Received: Oct. 2
I must admit that I was more than a little shocked about the uproar of Mitt Romney’s remarks on the 47 percent that do not pay income taxes. Seriously, the IRS’s Web page backs up Mr. Romney’s figure as true. After checking further into it, however, it becomes clear that the press is careful in wording their reports on the objections to the clear and easily verified facts of his statement.
The problem is income taxes versus payroll taxes. The media report them as though they are the same. They are not. Payroll tax is the tax on all drawing a paycheck, to pay for items such as Social Security and Medicare. Income taxes are taken on the earnings of the paycheck and depending on that person’s tax bracket, is returned to them or they owe more to the IRS come April 15 each year. Please note that payroll taxes are taken by non-IRS agencies for the sole purpose of being redistributed to others, while income taxes are taken only by the IRS for the general fund allegedly to be used for constitutional purposes.
The IRS pages show 47 percent pay less than 3 percent of the total income tax bill. The math is inarguable, as is the truth of his statement. Getting angry about it will not change those facts.
The problem, however, is much bigger than that. We are a society of takers that is not limited to the 47 percent Romney was speaking of in his remarks.
We used to be a nation that prided itself on speaking the truth and shaming the devil. Today, we are wedded to sacred cows. We will not ask questions that might upset others. And if the correct question is asked, instead of honest and truthful answers, we fold, spindle and mutilate or outright lie in our responses to fit what we think the questioner wants to hear. We blithely sail on, full steam ahead and pretend the iceberg is not there.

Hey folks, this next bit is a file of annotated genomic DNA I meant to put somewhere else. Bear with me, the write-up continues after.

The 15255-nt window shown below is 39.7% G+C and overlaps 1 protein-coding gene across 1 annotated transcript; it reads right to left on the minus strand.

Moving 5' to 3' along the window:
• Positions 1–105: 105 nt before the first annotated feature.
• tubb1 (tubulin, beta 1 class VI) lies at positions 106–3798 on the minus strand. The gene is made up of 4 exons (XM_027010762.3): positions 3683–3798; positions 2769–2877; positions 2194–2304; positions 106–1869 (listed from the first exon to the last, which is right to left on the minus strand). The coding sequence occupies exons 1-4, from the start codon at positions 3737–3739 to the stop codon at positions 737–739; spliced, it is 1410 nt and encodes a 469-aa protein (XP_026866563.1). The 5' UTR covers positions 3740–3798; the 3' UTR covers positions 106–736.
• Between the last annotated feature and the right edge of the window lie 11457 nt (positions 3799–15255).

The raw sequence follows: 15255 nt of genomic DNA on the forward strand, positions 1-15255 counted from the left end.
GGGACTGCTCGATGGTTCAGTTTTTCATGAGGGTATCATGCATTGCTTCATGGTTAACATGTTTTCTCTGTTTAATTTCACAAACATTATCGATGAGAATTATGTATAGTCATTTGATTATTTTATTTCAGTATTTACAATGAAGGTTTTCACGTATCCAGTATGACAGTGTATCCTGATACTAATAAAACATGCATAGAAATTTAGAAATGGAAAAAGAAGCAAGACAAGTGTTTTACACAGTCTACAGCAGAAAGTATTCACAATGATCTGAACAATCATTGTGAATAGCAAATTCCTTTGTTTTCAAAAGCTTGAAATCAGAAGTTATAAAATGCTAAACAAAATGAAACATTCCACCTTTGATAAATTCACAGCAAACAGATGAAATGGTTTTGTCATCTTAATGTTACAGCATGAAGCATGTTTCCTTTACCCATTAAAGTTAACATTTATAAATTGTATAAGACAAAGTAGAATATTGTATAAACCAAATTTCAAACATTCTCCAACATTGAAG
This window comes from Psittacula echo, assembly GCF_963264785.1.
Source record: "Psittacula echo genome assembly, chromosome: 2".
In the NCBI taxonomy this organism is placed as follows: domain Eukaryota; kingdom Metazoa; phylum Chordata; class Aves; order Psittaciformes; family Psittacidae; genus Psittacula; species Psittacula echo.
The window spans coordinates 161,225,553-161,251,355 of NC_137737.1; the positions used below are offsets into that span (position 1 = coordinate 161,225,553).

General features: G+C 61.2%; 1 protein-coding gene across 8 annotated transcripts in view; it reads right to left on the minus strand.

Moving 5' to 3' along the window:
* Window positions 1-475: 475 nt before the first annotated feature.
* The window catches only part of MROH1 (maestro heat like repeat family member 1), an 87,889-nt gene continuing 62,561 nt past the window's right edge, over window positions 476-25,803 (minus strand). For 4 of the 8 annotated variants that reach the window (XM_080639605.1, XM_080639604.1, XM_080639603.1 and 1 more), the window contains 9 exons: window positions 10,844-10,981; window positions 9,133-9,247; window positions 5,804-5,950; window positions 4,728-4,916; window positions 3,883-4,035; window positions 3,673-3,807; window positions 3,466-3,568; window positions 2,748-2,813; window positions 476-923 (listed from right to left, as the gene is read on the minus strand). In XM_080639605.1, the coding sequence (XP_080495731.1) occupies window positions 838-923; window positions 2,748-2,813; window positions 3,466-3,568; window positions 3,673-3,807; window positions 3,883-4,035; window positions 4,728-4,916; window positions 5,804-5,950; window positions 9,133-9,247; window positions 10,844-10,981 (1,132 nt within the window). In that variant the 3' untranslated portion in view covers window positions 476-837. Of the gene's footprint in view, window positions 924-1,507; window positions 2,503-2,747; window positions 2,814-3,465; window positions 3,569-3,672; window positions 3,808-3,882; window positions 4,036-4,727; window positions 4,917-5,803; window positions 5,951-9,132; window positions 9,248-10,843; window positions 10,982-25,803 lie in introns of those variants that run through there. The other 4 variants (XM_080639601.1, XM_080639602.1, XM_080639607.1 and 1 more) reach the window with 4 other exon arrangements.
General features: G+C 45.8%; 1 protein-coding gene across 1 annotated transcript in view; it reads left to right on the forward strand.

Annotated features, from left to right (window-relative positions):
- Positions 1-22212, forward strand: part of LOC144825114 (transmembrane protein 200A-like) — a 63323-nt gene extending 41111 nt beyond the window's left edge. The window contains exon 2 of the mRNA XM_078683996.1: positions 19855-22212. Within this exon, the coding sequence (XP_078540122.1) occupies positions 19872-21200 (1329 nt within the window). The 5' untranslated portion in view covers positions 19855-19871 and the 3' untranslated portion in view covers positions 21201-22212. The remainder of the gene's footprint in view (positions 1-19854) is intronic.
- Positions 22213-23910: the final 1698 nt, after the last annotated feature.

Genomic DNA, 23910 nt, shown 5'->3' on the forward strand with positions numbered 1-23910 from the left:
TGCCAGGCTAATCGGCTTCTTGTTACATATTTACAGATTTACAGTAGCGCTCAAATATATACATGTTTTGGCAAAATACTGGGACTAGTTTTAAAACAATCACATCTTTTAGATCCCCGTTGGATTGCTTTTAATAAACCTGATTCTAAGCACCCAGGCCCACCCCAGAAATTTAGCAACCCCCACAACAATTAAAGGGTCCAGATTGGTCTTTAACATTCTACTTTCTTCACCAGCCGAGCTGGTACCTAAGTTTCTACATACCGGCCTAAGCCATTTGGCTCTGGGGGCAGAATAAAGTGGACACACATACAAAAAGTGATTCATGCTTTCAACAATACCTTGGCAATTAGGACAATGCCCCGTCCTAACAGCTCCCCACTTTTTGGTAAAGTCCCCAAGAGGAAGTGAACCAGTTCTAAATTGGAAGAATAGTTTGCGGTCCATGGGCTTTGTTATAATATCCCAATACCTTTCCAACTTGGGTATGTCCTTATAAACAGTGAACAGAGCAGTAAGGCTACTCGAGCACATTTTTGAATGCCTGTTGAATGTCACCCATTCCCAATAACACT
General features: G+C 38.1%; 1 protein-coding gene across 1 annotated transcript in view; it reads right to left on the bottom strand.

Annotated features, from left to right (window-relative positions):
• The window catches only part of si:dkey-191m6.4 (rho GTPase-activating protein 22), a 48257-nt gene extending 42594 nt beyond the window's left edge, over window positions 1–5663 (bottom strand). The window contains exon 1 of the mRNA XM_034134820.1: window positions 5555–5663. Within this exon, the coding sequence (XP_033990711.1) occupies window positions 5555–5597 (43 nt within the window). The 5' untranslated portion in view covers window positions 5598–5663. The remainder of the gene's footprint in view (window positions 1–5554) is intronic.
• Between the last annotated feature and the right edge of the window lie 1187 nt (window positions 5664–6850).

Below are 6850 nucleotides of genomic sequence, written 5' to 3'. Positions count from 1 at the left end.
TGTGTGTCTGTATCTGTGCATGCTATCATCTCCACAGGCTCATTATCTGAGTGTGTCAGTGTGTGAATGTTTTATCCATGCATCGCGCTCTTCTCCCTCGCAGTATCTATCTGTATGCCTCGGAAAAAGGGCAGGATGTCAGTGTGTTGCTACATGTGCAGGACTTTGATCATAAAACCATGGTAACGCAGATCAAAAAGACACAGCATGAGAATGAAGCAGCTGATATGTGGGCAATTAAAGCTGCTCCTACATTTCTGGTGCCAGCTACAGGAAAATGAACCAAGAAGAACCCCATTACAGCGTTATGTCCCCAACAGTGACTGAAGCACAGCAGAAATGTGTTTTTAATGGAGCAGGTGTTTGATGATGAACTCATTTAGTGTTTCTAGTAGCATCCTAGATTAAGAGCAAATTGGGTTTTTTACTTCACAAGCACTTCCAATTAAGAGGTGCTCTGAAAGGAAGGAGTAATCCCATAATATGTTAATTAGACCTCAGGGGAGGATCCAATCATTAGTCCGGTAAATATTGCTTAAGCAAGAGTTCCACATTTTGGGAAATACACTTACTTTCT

You might not like what Romney said, but the facts show he is correct, morally and mathematically. The 47 percent have no dog in the hunt but insist that those of us that do share the spoils of that hunt and demand that it continue next year with a bigger slice of the spoils.
We can sail on into that iceberg or buck up and stop demanding things paid for with other people’s money, or we can pretend that Utopia is right around the corner if only we tax enough of the rich people to pay for what we refuse to earn.
When the 47 percent becomes 50.1 percent, we are over the cliff. The math cannot be denied.
When you vote, keep in mind that you will have to explain to your children and grandchildren why you voted to spend their future for a pipe dream. If they cut your throat for it, no one can blame them.